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Thursday, June 3, 1999



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OHA learns lesson
in legislative losses

'We did it ourselves,' says
trustee Frenchy DeSoto

By Pat Omandam
Star-Bulletin

Tapa

The Office of Hawaiian Affairs batted just 1-for-18 this spring in the 1999 legislative session.

Only one bill in its legislative package was passed by lawmakers.

Trustees acknowledged yesterday that for OHA to be a major player in next year's session, it must come up with a better way to work with the Legislature.

"We did it ourselves," said trustee A. Frenchy DeSoto. "We did it to ourselves because we did not provide a succinct and well thought-out strategy plan so that all of us can be utilized to support our staff. Staff cannot do it by themselves."

OHA government affairs officer Jalna Keala, in an assessment of the 1999 session given to OHA's government affairs and sovereignty committee, said the agency's legislative success can be measured in the bills it successfully opposed.

Of the 18 bills it introduced, only one -- the OHA general fund budget -- was passed by the Legislature, and even that one was reduced, she said.

The rejected legislation would have provided OHA seats on key state boards and commissions, tuition waivers for native Hawaiians, fee waivers for Hawaiians seeking state health certificates, and retirement benefits for trustees.

Keala warned that lawmakers passed other measures that could affect OHA's 20 percent entitlement to the public land trust. One of them deals with the elimination of legislative approval of ocean and submerged land leases, while it allows the Department of Land and Natural Resources to award those leases -- even though the issue of state land rights has not been settled with Hawaiians.

Keala said much of the failure is due to the disarray in the state Senate. But DeSoto and others said OHA needs to do a better job of monitoring and lobbying for its bills.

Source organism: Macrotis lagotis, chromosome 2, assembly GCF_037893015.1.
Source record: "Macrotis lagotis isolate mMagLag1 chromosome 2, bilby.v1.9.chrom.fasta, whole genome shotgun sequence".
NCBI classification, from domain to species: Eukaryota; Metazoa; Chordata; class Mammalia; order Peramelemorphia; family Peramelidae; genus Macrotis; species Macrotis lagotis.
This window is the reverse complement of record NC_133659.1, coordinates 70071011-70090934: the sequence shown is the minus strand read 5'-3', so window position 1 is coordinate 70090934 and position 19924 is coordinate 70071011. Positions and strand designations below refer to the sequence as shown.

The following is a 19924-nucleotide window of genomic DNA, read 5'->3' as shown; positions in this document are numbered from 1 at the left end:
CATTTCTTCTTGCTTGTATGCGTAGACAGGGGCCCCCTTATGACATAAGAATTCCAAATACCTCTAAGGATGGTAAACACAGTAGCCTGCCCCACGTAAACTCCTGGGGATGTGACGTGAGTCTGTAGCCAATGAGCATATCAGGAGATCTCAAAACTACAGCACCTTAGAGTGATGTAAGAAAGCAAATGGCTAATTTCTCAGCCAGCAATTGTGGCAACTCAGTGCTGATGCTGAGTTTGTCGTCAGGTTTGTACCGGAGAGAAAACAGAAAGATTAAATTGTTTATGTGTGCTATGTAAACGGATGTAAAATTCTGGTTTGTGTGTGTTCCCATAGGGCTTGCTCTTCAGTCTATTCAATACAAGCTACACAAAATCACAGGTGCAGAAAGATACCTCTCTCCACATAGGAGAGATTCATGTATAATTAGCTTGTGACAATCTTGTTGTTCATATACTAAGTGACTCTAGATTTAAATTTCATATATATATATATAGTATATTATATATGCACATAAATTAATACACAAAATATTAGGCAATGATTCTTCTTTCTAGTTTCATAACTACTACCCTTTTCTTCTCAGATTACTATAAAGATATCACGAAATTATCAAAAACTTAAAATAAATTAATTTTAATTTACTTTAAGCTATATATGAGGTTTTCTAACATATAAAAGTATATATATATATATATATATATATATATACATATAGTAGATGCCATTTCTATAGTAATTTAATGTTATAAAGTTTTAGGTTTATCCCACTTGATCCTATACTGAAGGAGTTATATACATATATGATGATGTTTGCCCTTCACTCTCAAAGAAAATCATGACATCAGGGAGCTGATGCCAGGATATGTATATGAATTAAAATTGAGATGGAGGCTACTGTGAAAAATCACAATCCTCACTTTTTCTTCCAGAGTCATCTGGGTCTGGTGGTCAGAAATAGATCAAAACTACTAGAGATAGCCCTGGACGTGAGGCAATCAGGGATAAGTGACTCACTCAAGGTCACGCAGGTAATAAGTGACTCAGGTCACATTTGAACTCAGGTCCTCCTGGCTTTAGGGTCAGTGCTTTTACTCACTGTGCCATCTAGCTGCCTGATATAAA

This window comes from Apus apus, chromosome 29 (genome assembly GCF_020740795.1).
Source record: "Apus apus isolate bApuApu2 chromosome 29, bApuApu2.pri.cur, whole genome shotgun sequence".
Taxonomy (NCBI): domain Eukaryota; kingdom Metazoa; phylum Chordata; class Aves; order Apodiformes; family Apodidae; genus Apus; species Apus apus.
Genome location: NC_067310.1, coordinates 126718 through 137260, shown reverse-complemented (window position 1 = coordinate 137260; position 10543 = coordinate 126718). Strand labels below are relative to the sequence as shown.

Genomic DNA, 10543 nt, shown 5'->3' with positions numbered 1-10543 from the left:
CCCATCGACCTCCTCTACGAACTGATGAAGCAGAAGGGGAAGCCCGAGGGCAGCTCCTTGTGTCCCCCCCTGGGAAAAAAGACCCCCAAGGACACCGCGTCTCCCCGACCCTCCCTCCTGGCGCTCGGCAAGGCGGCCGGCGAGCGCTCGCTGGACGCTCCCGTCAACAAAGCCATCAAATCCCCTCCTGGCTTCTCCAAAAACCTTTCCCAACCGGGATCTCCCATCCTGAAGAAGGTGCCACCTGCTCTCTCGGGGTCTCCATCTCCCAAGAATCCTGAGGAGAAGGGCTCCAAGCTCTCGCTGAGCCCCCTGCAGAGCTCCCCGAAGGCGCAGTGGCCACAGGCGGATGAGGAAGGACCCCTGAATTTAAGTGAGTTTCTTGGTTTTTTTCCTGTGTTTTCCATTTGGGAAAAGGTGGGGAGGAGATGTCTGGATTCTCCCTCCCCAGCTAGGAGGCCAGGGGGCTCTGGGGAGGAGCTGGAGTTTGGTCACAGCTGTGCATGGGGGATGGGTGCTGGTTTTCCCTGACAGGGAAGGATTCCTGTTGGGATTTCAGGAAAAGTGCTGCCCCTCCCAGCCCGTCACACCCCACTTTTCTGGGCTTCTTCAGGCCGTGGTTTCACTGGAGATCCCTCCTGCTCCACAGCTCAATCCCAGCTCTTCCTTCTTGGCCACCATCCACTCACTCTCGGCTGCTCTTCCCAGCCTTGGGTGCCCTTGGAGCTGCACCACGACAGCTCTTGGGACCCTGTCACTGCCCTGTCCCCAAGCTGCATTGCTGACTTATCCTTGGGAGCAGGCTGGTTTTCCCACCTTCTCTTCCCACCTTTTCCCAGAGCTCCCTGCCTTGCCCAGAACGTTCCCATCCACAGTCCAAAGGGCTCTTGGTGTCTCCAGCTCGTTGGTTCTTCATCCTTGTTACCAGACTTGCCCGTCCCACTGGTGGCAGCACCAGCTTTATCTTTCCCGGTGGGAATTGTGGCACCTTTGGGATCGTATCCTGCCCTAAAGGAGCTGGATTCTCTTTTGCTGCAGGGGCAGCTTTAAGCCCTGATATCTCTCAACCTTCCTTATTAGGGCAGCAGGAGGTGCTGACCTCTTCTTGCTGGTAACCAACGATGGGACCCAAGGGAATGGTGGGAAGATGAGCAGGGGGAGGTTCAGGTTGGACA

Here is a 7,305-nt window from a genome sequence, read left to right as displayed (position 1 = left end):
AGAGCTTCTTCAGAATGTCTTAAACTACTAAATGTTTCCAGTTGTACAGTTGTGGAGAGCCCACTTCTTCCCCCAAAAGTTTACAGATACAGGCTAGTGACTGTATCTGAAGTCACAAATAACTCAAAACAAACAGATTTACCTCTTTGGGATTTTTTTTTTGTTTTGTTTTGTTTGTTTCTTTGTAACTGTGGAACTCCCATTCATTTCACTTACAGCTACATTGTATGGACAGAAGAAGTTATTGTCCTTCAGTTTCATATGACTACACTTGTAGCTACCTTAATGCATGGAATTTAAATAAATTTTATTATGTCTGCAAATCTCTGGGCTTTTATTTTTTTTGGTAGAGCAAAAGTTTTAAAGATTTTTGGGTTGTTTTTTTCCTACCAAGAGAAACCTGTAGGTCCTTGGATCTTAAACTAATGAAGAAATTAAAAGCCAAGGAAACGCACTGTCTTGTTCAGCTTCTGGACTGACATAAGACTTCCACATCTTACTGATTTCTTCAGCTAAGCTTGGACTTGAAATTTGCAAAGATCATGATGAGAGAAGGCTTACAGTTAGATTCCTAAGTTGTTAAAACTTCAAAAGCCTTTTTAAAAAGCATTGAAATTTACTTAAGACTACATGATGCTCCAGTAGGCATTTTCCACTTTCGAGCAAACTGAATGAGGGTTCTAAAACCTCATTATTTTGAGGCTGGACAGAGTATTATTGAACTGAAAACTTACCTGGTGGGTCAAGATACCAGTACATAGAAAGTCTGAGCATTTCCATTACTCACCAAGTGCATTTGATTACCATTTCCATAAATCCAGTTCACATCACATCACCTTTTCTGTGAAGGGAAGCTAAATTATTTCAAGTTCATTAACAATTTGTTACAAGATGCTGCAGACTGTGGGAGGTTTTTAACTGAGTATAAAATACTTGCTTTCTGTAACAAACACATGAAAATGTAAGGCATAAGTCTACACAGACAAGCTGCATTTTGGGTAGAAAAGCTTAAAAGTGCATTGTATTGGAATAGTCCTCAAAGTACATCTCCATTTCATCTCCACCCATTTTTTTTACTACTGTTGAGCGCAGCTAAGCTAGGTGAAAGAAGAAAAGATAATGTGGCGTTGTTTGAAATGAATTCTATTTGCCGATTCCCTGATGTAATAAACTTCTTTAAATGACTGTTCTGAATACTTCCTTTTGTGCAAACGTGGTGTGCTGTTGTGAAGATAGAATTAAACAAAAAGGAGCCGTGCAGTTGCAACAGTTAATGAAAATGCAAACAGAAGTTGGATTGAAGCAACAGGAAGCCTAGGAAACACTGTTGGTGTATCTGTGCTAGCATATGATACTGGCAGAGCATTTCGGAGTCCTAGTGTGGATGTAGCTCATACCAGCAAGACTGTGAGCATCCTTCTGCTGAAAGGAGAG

Committee Chairwoman Mililani Trask said the agency does not have the resources to review the thousands of bills introduced each year and should alter its approach.

"My feeling is that the shotgun approach -- where you look at every single bill that comes up -- is not a good one," Trask said. "Some of the priorities that OHA set in previous years that our committee inherited, I think we should rethink those."

Trask asked OHA Administrator Randy Ogata to come up with a legislative plan in 60 days. Ogata said the recent reorganization of his staff will allow them to recognize what each division's priorities are and to look out for any legislation next session that affects them.

"Rather than referring to all the divisions hundreds of bills, we're going to limit the amount of bills that are going to be reviewed on a more thorough basis," Ogata said.

Trustee Colette Machado believes much of OHA's ineffectiveness can be traced to negotiations between the state and the agency over past-due revenues from ceded lands.

With trustees warned by the Hawaii Supreme Court not to discuss the negotiations, they were essentially "handcuffed and gagged" and couldn't discuss these issues with lawmakers, she said.

"We were silenced because of the negotiations," Machado said.

Settlement talks broke off in late April. Lawmakers hoped to ratify an agreement this session. Instead, they passed a bill that temporarily sets OHA's annual revenue payments at $16 million a year while a joint committee attempts to resolve the ceded land issues.

The measure also requires OHA to pay $500,000 in matching funds for an inventory conducted by state auditor Marion Higa. OHA opposed the bill, which Gov. Ben Cayetano has yet to approve.



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